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Yes I can live without windows, I don't choose to give away the games I have that are made for windows, so I keep it for gaming.
I also use games in linux. I did not have a problem with the nvidia drivers, I think they are very good. ut2003 uses very complex 3D rendering and does it very well. It seems to be smoother running on linux on the same machine. Half-Life runs very well too, but it's not built for linux. I use wine for Half-Life, the menus don't work very well. The game plays great.
I have an unsupported scanner, which will be replaced soon with an Epson.
Video capture from dvd or Tv in my opinion is far superior on linux. However I didn't go out and buy the best windows software to find out.
Last edited by DavidPhillips; 01-08-2003 at 02:59 PM.
I use Slackware 8.1 (converted from Mandrake 9, thanks to all the helpful people in this forum) as my sole OS at work. I have a spare system here with Win2k on it ONLY so I can use Terminal Services on our Win2k Domain Controller. If the DC wasn't remote, I would have a slack box setup as the network's PDC. We are soon getting a Debian file server which may turn into a login server <evil grin>. At home, the only system consistently running Windows is my wife's system so we can use Quicken. My gaming rig has XP on it, but I RARELY boot to it. I play my 2 favorite games in Linux (Descent3, UT2003) and they run like a champ!
I said all that to say: I love Linux, and I'm striving day after day to make it my sole OS, and to convert my workplace into a solely Linux workplace. After that, my goal will have been accomplished.
I can really live without windows. I didn't think I could at first, so I was dual-booting, but after a few months I reclaimed my hd space . Now I just admin for my girls xp box .... I hate to use it because her stupid ethernet keeps freezing. I wrote a script to help it along (has to be run hourly ... where's cron when you need it (please don't suggest at)). The only thing that sucks about linux is the lack of native support for games ... but that isn't really linux's fault.
I love linux but i am a software developer and i program in C#, so its hard to remove windows all together. Plus there is no enterprise manager for ms sql 2k that does the job the native one can do. Other then that, linux is my main machine.
I am a Linux Newbie even though I have had RH/Mandrake 6.1 and 7.2. Could never get them to find modems. Anyway, Mandrake 9.0 installed with no problems on two of my machines. Doesn't look to bad and the sound is good. Found the Internet on my XP home network no problem.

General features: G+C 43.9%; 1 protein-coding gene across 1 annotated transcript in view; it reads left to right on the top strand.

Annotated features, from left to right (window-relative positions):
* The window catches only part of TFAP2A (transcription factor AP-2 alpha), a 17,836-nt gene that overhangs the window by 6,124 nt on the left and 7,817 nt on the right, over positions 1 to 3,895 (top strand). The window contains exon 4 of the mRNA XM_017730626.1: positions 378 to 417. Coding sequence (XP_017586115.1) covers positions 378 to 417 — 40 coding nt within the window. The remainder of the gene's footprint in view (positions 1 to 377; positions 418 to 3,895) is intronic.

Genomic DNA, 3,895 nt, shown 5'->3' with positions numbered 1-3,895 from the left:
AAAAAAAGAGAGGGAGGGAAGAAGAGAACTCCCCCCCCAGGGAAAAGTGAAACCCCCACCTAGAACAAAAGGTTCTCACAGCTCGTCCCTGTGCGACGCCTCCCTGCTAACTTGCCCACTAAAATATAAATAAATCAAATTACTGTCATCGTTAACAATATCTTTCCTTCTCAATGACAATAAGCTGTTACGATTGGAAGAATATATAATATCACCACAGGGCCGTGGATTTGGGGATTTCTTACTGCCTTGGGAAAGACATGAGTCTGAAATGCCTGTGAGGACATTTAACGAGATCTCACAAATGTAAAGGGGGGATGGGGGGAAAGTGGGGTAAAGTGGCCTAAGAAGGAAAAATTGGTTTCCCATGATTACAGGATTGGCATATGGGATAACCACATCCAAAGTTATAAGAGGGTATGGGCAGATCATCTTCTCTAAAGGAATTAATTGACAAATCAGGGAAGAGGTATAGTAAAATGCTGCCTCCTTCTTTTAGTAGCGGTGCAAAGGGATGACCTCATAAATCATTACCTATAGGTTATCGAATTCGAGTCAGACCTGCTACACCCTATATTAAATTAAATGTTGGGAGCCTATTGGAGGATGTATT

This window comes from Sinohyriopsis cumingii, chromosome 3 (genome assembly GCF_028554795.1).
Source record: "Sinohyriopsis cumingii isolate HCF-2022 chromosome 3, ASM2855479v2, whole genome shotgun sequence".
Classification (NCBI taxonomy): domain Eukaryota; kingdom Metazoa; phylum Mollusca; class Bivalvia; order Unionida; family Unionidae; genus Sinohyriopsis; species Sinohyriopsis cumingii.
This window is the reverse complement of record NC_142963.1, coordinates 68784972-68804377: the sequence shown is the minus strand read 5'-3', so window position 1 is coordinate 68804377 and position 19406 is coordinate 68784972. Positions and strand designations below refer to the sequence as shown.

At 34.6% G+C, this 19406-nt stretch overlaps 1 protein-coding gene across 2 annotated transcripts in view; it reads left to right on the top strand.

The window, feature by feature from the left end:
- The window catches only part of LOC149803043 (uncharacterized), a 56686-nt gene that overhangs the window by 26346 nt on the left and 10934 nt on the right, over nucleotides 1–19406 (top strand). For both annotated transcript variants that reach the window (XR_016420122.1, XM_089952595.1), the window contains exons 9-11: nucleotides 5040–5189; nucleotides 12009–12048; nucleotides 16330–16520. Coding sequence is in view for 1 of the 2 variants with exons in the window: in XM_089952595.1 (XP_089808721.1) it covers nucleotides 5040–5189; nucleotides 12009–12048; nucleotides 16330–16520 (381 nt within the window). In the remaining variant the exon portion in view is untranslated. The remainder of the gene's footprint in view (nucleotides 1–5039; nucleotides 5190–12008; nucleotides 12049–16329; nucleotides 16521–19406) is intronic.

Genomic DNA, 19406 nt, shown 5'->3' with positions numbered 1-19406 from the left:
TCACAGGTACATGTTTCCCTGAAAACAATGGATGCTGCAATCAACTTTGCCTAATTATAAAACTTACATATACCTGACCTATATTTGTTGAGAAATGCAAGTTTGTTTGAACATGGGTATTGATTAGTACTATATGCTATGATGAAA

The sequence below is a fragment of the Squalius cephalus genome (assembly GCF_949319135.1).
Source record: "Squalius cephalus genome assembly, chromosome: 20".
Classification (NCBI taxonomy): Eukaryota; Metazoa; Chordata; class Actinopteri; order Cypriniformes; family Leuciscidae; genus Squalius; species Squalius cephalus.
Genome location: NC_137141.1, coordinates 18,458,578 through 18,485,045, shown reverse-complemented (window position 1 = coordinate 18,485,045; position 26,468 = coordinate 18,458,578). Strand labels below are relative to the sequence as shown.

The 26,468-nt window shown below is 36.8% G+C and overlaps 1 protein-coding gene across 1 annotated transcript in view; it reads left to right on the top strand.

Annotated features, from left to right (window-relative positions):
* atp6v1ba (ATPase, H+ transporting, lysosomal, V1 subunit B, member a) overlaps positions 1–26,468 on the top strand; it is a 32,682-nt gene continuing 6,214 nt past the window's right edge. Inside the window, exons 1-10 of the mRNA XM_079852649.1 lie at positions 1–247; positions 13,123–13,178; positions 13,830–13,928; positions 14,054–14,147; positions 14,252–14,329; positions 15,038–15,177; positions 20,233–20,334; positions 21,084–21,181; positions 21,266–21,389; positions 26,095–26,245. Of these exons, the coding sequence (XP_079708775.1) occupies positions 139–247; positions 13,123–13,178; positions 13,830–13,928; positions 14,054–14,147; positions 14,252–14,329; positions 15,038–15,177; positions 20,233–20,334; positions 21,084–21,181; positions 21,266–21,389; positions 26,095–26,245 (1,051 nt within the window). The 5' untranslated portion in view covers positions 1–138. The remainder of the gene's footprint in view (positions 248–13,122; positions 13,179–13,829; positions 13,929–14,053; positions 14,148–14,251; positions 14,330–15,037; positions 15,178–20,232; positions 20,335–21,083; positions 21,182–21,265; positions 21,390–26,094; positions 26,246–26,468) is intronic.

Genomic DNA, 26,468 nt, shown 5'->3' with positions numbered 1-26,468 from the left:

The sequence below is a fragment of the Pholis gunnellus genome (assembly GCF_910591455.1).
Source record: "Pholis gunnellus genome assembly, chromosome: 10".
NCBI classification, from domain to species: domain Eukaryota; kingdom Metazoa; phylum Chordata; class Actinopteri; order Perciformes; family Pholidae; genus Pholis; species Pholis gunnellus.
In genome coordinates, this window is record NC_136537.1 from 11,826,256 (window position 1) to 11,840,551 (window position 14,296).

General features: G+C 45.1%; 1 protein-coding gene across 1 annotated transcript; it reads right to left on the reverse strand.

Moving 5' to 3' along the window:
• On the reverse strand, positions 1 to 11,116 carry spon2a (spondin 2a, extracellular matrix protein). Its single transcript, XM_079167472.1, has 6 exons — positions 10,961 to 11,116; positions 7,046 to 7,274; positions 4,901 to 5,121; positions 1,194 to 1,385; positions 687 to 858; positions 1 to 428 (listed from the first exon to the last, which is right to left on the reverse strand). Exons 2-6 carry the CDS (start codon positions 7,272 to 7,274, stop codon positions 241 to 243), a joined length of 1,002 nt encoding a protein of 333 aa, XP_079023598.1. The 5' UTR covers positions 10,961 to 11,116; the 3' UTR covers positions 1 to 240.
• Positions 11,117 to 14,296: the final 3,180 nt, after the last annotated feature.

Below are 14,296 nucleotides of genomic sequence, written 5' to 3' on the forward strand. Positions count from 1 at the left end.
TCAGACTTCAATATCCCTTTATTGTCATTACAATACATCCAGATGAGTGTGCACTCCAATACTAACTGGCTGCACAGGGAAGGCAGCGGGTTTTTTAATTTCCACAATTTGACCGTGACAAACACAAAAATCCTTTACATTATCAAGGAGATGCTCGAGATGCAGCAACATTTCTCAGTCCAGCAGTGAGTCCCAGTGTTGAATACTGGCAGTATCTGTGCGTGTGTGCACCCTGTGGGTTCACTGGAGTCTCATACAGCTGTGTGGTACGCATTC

Got to solve a few things. Spellcheck in Kmail. Default font sizes suck for a guy needing glasses. Got to be an easier way than change each application one at a time. Isn't there one master apperance or display applet? Have to solve finding my printer on the home network and learn to share some folders. Have to figure out installing and finding other possible desktops/browsers. Strange, have to use a different program for newsgroups than my email program (Kmail). I guess I thought that Linux had grown beyond the stage where everything that is easiliy customizable in Windows to a limited extent, requires a manual to be read in Linux for normal features plus extras.
If I am ever to make Linux my main operating system for my home network, it's going to have to get a bit easier to use. I think the install was great on Mandrake 9.0, but then I am not really using any hardware known to have difficulty. I did expect to have some trouble with the SOYO Dragon + motherboard because it has integrated 10/100 but it found it just fine. Kind of nice not having to use driver disks so the operating system can make use of the hardware on the motherboard.
So when you see a newbie asking question don't assume they know anything. As an example. If somebody tells me to use Printerdrake, tell me where to find it so I can try to make use of it.